The Moonlit Road

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"The Moonlit Road" is a gothic horror short story by American Civil War soldier, wit, and writer Ambrose Bierce. It first appeared in a 1907 issue of Cosmopolitan magazine, illustrated by Charles B. Falls. This story is presented in three parts and relates the tale of the murder of Julia Hetman from the perspective of her son, a man who may be her husband, and Julia herself, through a medium.

Synopsis[edit]

The first part is narrated by Joel Hetman, Jr. He is summoned home from college by his father, because his mother, Julia, has been found strangled. His father claims that he returned from a business trip and saw the figure of a man fleeing the home. Upon entering the house, he found his wife lying dead in her bedroom. Months later, the father and son are walking down a moonlit road when the father sees something and suddenly turns pale and disappeared into the night.

In the second part of the story is narrated by a man who describes himself as a wandering outcast, wracked by guilt. He recounts a dream in which he suspects his wife is being unfaithful and he returns from a business trip early to find a strange man leaving his house. When he finds his wife cowering in her room, he murders her in a fit of jealous rage. In another dream, his wife's ghost confronts him on a moonlit road at night and the strangulation marks are still visible on her neck.

The third and final section is the statement of the murder victim, Julia Hetman, delivered through a medium. She describes the night she was murdered. Alone in the house, she heard frightening noises and believed she was being hunted by some creature of the night. While she cowered in the corner of her room, a man entered and strangled her, but she never saw his face. Later, upon seeing that her husband and son were sad, she tried to communicate with them from the spirit world and offer them comfort. She was finally able to appear to them on the moonlit road, but only her husband could see her and he fled in fear.

Analysis[edit]

Bierce harbored a fear of dying, and this frequently provided inspiration for his fiction. He experienced guilt due to his estrangement from his mother and he also divorced his wife after finding that she had been unfaithful. These traits may have inspired the fictional events in "The Moonlit Road".[1]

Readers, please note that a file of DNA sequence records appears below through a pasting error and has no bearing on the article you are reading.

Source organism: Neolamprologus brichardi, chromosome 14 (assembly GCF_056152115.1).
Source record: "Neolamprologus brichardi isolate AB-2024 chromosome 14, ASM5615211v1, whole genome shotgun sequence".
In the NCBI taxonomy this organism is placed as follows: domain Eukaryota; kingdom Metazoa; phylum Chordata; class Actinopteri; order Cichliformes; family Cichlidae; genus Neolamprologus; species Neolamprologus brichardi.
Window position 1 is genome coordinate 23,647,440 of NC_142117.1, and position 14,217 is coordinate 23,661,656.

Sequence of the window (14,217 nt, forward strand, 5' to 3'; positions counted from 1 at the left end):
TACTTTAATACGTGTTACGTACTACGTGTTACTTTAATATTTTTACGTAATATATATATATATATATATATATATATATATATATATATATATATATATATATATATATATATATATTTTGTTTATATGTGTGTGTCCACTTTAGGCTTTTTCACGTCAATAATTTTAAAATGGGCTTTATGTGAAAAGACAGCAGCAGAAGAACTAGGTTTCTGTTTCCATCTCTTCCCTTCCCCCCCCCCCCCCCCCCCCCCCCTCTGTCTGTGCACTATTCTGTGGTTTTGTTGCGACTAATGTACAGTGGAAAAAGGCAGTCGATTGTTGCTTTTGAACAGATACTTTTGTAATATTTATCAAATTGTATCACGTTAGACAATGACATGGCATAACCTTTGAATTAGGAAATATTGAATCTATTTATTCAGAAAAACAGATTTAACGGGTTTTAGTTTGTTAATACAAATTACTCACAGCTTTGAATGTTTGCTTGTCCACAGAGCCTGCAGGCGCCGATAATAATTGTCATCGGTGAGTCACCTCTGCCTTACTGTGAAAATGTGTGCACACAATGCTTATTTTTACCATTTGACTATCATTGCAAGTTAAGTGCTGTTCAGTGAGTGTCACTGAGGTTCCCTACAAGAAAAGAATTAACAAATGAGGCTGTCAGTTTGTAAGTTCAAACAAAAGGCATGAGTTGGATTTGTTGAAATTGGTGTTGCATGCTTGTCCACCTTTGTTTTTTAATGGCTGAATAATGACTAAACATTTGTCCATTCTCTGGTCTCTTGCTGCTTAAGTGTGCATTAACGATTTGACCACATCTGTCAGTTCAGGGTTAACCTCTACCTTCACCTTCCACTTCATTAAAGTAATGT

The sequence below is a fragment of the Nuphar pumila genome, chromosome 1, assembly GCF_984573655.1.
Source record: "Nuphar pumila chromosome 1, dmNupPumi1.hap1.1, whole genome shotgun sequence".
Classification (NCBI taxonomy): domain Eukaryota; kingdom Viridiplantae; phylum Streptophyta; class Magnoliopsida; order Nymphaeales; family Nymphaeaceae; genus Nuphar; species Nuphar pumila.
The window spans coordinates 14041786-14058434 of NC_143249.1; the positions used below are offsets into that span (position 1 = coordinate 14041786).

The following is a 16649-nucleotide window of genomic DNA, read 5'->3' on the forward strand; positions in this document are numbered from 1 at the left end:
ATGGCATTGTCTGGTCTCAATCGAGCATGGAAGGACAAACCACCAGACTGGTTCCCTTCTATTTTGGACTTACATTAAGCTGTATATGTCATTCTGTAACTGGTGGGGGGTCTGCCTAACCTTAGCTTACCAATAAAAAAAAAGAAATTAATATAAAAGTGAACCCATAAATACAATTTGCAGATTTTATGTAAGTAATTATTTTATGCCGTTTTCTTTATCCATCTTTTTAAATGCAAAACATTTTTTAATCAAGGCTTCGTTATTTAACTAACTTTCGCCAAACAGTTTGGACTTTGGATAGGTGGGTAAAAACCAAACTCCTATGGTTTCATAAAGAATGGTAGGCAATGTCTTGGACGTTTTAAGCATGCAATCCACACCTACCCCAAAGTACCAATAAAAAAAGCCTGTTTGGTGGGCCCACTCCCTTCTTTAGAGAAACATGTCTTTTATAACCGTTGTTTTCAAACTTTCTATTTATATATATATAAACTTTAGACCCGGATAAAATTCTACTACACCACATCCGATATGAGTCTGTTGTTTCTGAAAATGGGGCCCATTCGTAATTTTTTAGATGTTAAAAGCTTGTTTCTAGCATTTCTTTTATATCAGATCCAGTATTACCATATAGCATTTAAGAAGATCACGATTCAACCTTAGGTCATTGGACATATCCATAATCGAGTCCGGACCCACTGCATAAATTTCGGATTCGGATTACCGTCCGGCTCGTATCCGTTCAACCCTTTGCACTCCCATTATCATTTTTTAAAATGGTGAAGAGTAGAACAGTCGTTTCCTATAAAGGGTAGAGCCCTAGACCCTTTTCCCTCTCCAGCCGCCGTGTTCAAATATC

The story may serve as an illustration of William James's thesis that "it is not so much the truth of events that matters, but how they are perceived, and the difference that they make to the perceiver".[2] The murderer thought the ghost of his victim was aware of his culpability, for her eyes fixed on his "with an infinite gravity which is not reproach, nor hate, nor menace, nor anything less terrible than recognition". In an ironic twist, the ghost's testimony reveals she did not know who her murderer was and approached her husband "in the loving hope that he would be able to see her, smiling and consciously beautiful".[2] But the murderer, plagued by guilt, noticed only the strangulation marks he had left on her throat.

As Jack Sullivan pointed out, Bierce's story "achieves an almost mind-numbing complexity by emerging from three fragmented points of view".[3] The truth can be deduced only from the combination of three accounts, because "each of the characters is missing some vital element of the picture".[4]

Legacy[edit]

"The Moonlit Road" has been cited as a template for "In a Grove", a short story by Ryūnosuke Akutagawa in which the murder of a Samurai is recounted by multiple witnesses and in the end, the victim gives deposition through a medium.[5] Akira Kurosawa used this story as the basis for the plot of his famous film Rashōmon.

In 2008, Bierce's short story was loosely adapted by Leor Baum as a 19-minute film titled "The Moonlit Road". In 2009, The Library of America selected this story for inclusion in its two-century retrospective of American Fantastic Tales, edited by Peter Straub.

References[edit]

  1. ^ Talley, Sharon (2009). Ambrose Bierce and the Dance of Death. Knoxville, Tennessee: University of Tennessee Press. P. 15-16.
  2. ^ a b The Handbook to Gothic Literature (ed. Marie Mulvey-Roberts). New York University Press, 1998. ISBN 9780814756096. P. 24.
  3. ^ Sullivan, Jack. Elegant Nightmares: The English Ghost Story from Le Fanu to Blackwood. Ohio University Press, 1978. ISBN 9780821403747. P. 138.
  4. ^ S. T. Joshi. The Weird Tale. Wildside Press LLC, 2003. ISBN 9780809531226. P. 163.
  5. ^ https://books.google.com/books?id=VLXhCgAAQBAJ&pg=PT41

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